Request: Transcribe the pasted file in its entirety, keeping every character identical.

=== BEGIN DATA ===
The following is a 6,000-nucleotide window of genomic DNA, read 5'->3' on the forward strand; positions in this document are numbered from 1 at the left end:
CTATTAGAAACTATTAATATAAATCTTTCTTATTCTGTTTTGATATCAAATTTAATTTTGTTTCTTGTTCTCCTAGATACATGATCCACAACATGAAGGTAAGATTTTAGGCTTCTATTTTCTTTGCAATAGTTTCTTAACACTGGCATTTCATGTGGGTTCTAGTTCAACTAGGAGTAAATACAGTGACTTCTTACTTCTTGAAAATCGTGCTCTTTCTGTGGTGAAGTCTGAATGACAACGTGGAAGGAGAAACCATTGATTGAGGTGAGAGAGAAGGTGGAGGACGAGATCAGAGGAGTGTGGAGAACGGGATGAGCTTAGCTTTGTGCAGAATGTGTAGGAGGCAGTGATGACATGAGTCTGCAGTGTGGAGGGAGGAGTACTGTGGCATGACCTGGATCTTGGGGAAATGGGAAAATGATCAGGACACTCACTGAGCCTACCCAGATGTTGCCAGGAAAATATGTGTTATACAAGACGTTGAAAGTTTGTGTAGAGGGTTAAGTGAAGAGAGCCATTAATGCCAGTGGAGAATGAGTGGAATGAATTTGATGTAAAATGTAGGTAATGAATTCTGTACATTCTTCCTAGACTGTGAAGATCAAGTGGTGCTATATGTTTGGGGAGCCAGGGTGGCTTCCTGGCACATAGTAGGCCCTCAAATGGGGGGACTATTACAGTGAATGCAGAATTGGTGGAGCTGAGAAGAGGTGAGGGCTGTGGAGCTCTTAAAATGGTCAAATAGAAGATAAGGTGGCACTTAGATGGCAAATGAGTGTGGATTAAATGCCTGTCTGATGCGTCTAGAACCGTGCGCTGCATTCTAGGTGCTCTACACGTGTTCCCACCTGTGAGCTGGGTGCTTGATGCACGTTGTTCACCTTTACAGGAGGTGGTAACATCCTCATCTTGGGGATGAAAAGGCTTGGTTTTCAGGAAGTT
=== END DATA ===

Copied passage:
The following is a 6,000-nucleotide window of genomic DNA, read 5'->3' on the forward strand; positions in this document are numbered from 1 at the left end:
CTATTAGAAACTATTAATATAAATCTTTCTTATTCTGTTTTGATATCAAATTTAATTTTGTTTCTTGTTCTCCTAGATACATGATCCACAACATGAAGGTAAGATTTTAGGCTTCTATTTTCTTTGCAATAGTTTCTTAACACTGGCATTTCATGTGGGTTCTAGTTCAACTAGGAGTAAATACAGTGACTTCTTACTTCTTGAAAATCGTGCTCTTTCTGTGGTGAAGTCTGAATGACAACGTGGAAGGAGAAACCATTGATTGAGGTGAGAGAGAAGGTGGAGGACGAGATCAGAGGAGTGTGGAGAACGGGATGAGCTTAGCTTTGTGCAGAATGTGTAGGAGGCAGTGATGACATGAGTCTGCAGTGTGGAGGGAGGAGTACTGTGGCATGACCTGGATCTTGGGGAAATGGGAAAATGATCAGGACACTCACTGAGCCTACCCAGATGTTGCCAGGAAAATATGTGTTATACAAGACGTTGAAAGTTTGTGTAGAGGGTTAAGTGAAGAGAGCCATTAATGCCAGTGGAGAATGAGTGGAATGAATTTGATGTAAAATGTAGGTAATGAATTCTGTACATTCTTCCTAGACTGTGAAGATCAAGTGGTGCTATATGTTTGGGGAGCCAGGGTGGCTTCCTGGCACATAGTAGGCCCTCAAATGGGGGGACTATTACAGTGAATGCAGAATTGGTGGAGCTGAGAAGAGGTGAGGGCTGTGGAGCTCTTAAAATGGTCAAATAGAAGATAAGGTGGCACTTAGATGGCAAATGAGTGTGGATTAAATGCCTGTCTGATGCGTCTAGAACCGTGCGCTGCATTCTAGGTGCTCTACACGTGTTCCCACCTGTGAGCTGGGTGCTTGATGCACGTTGTTCACCTTTACAGGAGGTGGTAACATCCTCATCTTGGGGATGAAAAGGCTTGGTTTTCAGGAAGTT